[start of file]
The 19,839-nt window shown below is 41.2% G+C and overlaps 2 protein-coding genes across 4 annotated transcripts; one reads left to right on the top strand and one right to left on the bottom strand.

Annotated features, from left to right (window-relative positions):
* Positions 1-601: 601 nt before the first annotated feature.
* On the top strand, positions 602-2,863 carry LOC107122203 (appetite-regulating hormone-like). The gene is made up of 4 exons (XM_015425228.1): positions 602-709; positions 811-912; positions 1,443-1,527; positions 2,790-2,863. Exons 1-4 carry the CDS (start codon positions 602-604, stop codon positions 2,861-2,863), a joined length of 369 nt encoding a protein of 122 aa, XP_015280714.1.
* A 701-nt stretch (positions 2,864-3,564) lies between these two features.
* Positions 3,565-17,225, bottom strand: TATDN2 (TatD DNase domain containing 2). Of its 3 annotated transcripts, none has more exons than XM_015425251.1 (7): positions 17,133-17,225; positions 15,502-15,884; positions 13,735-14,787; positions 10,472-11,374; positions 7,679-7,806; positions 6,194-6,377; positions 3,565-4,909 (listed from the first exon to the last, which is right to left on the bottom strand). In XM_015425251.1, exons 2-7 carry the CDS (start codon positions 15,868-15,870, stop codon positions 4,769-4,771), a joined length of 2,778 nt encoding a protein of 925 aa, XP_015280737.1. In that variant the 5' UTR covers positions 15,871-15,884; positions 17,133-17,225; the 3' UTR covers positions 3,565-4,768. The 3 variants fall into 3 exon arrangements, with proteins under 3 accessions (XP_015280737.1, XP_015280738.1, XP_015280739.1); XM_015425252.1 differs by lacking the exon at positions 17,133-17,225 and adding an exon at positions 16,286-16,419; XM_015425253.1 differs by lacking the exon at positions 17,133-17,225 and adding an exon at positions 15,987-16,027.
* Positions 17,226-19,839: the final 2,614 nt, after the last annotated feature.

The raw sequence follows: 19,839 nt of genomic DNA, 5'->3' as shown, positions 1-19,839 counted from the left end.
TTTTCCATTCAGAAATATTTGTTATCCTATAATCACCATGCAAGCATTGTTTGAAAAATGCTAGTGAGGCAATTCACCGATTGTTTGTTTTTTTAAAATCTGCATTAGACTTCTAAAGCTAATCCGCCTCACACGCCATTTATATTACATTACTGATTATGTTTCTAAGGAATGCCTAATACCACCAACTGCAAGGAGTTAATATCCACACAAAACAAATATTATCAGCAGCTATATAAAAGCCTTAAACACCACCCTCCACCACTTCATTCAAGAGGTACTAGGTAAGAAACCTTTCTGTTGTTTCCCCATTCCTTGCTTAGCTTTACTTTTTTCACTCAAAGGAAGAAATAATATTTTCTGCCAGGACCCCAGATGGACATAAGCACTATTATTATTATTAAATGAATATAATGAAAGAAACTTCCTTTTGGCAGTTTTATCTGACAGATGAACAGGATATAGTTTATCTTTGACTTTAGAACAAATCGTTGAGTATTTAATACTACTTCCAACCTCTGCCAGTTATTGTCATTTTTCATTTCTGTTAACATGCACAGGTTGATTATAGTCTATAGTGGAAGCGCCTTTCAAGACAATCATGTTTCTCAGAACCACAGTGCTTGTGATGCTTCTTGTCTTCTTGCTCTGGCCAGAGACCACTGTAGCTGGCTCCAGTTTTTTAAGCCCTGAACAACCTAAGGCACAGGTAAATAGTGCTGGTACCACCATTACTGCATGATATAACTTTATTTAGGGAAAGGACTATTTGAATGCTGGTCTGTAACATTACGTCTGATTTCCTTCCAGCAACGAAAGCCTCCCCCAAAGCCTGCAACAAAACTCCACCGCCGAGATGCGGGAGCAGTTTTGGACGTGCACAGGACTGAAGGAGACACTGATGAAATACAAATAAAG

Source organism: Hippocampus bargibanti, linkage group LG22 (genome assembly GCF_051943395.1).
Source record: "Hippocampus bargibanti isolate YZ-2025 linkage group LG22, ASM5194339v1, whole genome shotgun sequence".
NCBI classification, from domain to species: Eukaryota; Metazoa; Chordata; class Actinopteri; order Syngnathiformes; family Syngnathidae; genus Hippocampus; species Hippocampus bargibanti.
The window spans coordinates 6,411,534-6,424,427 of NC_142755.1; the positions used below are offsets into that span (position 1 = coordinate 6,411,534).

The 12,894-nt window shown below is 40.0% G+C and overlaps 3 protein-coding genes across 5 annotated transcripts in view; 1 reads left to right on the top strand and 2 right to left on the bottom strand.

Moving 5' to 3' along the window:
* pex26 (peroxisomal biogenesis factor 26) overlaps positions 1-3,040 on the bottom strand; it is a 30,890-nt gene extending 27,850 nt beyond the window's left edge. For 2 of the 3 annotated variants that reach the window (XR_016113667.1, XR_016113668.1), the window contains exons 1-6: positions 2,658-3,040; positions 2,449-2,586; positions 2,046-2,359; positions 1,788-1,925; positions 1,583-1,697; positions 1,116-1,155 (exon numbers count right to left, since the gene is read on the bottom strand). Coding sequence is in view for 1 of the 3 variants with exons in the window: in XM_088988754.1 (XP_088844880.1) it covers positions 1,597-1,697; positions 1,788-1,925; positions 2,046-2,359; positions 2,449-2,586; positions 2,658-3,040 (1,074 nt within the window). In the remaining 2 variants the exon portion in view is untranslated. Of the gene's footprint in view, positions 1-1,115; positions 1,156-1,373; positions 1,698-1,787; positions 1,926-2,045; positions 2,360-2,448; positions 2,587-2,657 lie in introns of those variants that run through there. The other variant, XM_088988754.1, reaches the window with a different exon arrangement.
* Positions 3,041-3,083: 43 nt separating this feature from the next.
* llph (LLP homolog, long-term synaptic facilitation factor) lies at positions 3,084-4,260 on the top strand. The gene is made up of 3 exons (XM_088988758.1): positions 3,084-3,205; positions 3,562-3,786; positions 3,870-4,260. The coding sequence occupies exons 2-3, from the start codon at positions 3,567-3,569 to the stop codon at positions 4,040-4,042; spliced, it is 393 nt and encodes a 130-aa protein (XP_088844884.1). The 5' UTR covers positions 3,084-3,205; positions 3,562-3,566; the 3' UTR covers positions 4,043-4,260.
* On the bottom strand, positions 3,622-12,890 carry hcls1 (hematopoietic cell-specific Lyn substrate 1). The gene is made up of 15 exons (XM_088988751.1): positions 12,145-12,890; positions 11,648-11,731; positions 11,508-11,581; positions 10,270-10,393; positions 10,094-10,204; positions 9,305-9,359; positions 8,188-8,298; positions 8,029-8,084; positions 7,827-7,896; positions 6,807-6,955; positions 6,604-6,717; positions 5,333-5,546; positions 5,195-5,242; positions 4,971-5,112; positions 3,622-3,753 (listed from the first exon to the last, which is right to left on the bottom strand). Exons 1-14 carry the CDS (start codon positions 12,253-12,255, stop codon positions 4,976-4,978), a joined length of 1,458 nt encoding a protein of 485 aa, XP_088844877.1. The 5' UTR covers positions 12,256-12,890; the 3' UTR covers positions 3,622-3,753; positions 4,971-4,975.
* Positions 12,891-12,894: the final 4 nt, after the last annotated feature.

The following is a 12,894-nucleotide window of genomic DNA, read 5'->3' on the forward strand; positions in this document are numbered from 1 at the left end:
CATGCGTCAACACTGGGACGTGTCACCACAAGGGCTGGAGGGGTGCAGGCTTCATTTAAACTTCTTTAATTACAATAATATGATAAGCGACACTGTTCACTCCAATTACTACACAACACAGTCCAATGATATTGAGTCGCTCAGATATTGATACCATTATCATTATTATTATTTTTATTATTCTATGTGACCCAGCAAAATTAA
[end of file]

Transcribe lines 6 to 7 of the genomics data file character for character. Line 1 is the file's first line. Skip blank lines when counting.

* Positions 3,565-17,225, bottom strand: TATDN2 (TatD DNase domain containing 2). Of its 3 annotated transcripts, none has more exons than XM_015425251.1 (7): positions 17,133-17,225; positions 15,502-15,884; positions 13,735-14,787; positions 10,472-11,374; positions 7,679-7,806; positions 6,194-6,377; positions 3,565-4,909 (listed from the first exon to the last, which is right to left on the bottom strand). In XM_015425251.1, exons 2-7 carry the CDS (start codon positions 15,868-15,870, stop codon positions 4,769-4,771), a joined length of 2,778 nt encoding a protein of 925 aa, XP_015280737.1. In that variant the 5' UTR covers positions 15,871-15,884; positions 17,133-17,225; the 3' UTR covers positions 3,565-4,768. The 3 variants fall into 3 exon arrangements, with proteins under 3 accessions (XP_015280737.1, XP_015280738.1, XP_015280739.1); XM_015425252.1 differs by lacking the exon at positions 17,133-17,225 and adding an exon at positions 16,286-16,419; XM_015425253.1 differs by lacking the exon at positions 17,133-17,225 and adding an exon at positions 15,987-16,027.
* Positions 17,226-19,839: the final 2,614 nt, after the last annotated feature.